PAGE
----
I live in a rented apartment downtown Bucharest now. I used to live in many places. When I was a soldier, 25 years ago, I used to live in a military campus. When I was a student, I used to live in a student hostel. After that I lived in various apartments and at some point I even lived, for 4 years, in a house in suburbs, experiencing the “rich guys” lifestyle. It wasn’t bad, to be honest, but it wasn’t spectacular either. I don’t see myself living again in that specific setup, unless I will drastically reduce the size of the house. In the end, it turned out that I didn’t own a house, but the house owned me and my time.
But back to where I live now.
It’s a 2 rooms apartment which is very suitable for my lifestyle. It’s really close to a park and I can do my running there. It’s relatively close to the city centre, just far enough to allow me to walk around 30 minutes if I want to be in the Old City, for instance.
But what makes it home is not that. It’s not the convenience. It’s not the comfort. It’s not how it’s decorated.
It’s my choice. Home is where you choose to be.
If you want to be a part of this 33 days challenge, and receive the next questions, all you have to do is to sign up here. It takes only a minute.
Running For My Life - from zero to ultramarathoner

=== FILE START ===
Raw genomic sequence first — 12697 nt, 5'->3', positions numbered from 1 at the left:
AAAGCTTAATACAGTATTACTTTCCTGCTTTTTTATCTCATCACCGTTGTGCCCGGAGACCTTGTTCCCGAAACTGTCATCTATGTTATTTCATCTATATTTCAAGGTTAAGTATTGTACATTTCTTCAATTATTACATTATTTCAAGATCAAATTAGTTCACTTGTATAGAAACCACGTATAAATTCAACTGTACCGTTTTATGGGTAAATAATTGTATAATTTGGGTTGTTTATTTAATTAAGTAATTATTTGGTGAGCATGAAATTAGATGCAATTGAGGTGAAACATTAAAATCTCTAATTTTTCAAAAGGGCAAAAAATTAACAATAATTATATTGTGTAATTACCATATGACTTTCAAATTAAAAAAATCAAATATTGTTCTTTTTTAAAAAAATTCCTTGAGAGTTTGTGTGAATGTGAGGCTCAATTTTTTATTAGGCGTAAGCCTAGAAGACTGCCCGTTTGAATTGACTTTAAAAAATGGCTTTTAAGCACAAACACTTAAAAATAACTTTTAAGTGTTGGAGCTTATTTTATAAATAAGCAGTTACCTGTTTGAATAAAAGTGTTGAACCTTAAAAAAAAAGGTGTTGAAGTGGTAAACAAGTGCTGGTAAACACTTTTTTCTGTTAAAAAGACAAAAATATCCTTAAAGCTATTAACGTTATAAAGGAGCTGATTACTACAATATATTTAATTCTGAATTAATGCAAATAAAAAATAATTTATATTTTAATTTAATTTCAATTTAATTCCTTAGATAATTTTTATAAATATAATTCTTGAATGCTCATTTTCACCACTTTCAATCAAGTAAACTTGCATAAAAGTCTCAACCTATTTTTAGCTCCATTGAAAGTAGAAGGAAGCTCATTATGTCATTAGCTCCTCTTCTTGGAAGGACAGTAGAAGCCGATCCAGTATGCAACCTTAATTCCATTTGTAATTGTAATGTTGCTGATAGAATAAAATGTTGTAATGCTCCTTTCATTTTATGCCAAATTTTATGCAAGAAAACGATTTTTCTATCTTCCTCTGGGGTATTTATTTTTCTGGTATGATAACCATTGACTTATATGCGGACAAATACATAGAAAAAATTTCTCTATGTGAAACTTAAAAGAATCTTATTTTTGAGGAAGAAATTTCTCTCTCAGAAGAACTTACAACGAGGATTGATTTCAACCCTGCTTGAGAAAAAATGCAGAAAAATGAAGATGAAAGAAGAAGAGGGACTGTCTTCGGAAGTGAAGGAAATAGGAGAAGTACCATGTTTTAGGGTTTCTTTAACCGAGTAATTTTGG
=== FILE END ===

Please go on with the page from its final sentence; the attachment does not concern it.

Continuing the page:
The spooky thing about depression is that it sneaks in. There aren’t really trumpets and loud voices announcing: “Hail, hail, this is depression entering the room, all rise!” Nope. It’s slow, silent, creepy. It doesn’t even look like depression. It starts with small isolation thoughts like: “Maybe I shouldn’t get out today, I just don’t feel like going out”. And then it does the same next day. And then the day after that and so on. And then it starts to whisper louder and louder in your ears: “Why would you go outside, you loser? Didn’t have enough yet? Want more people to make fun of how much of a big, fat loser you are?”
And then you start to breath in guilt and shame, instead of air. Every breathe you take is putting more dark thoughts into your body.
Until you get stuck. You can’t move anymore. At all.
If you want to know how I got out of this space, eventually, check out my latest book on Amazon and Kindle.